NEW ORLEANS — Baltimore Ravens linebacker Ray Lewis laughed off a report that linked him to a company that claims to make substances containing performance-enhancing drugs.

During a question-and-answer session at the Ravens’ hotel Wednesday morning, Lewis smiled and laughed at questions about the report in Sports Illustrated, saying he “never, ever took” the stuff.

The magazine said Lewis, 37, sought help from a company that says its deer-antler spray and pills contain a banned product connected to human growth hormone as he worked his way back from a torn right triceps that sidelined him for 10 games.

SI reported that the owner of a company called Sports With Alternatives To Steroids, Mitch Ross, recorded a call with Lewis hours after he injured the arm in an October game against Dallas. According to the report, Lewis asked Ross to send him deer-antler spray and pills along with other items made by the company.

“It’s so funny of a story because I never, ever took what he says or whatever I was supposed to do,” Lewis said. “And it’s just sad once again that someone can have this much attention on a stage this big, where the dreams are really real. I don’t need it. My teammates don’t need it. The 49ers don’t need it. Nobody needs it.”

Lewis will play the final game in an almost-certain Hall of Fame career when the Ravens and San Francisco meet in Super Bowl XLVII on Sunday in the Mercedes-Benz Superdome.

SI reported that when it spoke to Lewis for its story, he acknowledged asking Ross for “some more of the regular stuff” on the night of the injury and that he has been associated with the company “for a couple years.” But Lewis didn’t acknowledge that Wednesday.

“I believe Ray. I trust Ray completely,” coach John Harbaugh said. “We have a relationship. I know this man, and I know what he’s all about. It’s just too bad it has to be something that gets so much play.”

Injured Ravens practice

Two key starters nursing injuries, linebacker Dannell Ellerbe and tight end Dennis Pitta, ran and practiced well Wednesday at Tulane as the Ravens opened on-field preparations for Sunday’s game, according to the NFL pool report.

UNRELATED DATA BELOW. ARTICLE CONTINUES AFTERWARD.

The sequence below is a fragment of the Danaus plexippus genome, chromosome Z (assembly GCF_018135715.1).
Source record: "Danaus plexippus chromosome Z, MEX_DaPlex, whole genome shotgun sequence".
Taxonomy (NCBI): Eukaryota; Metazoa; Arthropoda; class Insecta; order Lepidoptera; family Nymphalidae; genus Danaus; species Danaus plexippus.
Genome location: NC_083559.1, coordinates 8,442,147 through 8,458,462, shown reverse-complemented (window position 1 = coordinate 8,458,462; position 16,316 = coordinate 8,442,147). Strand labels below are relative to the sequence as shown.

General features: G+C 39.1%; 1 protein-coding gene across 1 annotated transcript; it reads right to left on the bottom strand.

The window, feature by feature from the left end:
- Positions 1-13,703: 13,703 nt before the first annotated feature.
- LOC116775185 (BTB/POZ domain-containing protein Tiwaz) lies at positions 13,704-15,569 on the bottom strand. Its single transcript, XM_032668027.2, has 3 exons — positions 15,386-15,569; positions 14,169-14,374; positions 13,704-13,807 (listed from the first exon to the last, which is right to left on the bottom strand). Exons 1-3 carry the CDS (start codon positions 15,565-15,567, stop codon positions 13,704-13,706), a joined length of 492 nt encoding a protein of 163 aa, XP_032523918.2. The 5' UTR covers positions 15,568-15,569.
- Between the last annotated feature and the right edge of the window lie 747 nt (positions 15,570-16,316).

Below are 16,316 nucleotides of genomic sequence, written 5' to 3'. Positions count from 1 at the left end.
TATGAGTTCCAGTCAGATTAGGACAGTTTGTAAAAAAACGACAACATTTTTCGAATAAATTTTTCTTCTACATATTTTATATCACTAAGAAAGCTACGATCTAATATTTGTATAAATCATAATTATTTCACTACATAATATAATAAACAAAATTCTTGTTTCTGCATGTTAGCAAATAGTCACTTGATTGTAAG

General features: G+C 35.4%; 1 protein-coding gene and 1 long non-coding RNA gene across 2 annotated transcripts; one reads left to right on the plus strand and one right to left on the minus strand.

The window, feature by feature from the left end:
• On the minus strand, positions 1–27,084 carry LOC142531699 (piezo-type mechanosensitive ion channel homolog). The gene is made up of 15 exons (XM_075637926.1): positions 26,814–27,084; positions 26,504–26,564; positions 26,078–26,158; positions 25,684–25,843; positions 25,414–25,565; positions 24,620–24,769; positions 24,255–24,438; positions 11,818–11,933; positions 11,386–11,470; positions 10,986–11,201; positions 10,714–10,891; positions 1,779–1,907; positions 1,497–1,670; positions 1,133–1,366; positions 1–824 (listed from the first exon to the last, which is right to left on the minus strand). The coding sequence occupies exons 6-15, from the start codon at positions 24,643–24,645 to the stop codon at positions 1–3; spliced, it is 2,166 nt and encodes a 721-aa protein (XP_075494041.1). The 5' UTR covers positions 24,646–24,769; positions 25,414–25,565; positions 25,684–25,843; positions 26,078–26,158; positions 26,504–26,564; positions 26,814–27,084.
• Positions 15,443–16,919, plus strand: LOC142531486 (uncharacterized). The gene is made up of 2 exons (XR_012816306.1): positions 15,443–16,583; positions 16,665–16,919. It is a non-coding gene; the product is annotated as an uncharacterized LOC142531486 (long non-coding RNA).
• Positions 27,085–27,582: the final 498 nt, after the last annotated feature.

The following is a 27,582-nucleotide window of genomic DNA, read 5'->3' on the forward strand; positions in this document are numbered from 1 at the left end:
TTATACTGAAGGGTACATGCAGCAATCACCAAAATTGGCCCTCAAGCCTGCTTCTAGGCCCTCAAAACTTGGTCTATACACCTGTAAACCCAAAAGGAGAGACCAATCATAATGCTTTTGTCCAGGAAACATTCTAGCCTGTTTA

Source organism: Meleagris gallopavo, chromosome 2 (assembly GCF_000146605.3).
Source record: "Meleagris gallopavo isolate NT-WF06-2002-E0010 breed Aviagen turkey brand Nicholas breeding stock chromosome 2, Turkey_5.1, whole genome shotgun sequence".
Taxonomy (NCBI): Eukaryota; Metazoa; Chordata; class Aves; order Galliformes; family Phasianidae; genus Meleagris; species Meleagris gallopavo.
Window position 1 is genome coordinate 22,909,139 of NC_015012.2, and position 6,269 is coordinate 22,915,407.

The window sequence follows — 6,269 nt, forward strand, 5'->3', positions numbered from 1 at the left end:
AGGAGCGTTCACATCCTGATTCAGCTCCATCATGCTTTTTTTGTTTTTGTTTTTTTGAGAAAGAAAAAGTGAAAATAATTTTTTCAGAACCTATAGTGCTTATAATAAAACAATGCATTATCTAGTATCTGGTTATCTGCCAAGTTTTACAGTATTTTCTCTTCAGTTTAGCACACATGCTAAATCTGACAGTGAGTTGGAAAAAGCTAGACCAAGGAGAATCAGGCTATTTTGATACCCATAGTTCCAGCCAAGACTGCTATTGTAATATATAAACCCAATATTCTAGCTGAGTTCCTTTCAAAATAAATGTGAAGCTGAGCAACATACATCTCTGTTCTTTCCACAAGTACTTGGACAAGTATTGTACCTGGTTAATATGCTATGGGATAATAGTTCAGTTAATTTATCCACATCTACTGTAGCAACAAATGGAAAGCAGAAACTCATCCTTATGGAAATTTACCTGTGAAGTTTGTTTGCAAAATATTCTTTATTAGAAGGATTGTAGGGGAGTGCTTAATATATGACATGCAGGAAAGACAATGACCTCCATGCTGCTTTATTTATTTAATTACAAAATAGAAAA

It’s unlikely either will miss the Super Bowl. Pitta has a thigh injury but moved freely during the workout. Ellerbe, who starts next to Lewis in the Ravens’ 3-4 alignment, ran without a limp.

The Ravens practiced for one hour, 55 minutes on a makeshift 80-yard field stretching across the Field Turf outfield, from foul pole to foul pole, at the Greer Field baseball diamond. Baltimore’s passing game dealt with wind gusts up to 24 mph, according to the National Weather Service.

Baltimore had the option of working out at the Saints’ indoor facility late in the afternoon or early Wednesday evening — after the 49ers finished their work — which would have negated the impact of the wind. But Harbaugh said he and the players preferred to practice on schedule in mid-afternoon.

“We had a great practice,’’ Harbaugh said. “We didn’t like the wind, but we got all of our work done. Spirits are high.”

Kicker visualizes winner

Baltimore rookie kicker Justin Tucker said he has visualized kicking the winning field goal in the Super Bowl, much as the New England Patriots’ Adam Vinatieri did on the final play 11 years ago in the most recent Super Bowl played in the Superdome.

“You almost get goose bumps thinking about it now,” Tucker said. “I always end my warm-up routine on gamedays with a 48-yarder from the right hash. That’s the kick Vinatieri made in the Superdome in 2001. This place right here is where he cemented himself as a Hall of Fame-caliber kicker, which is really a hard thing to do.”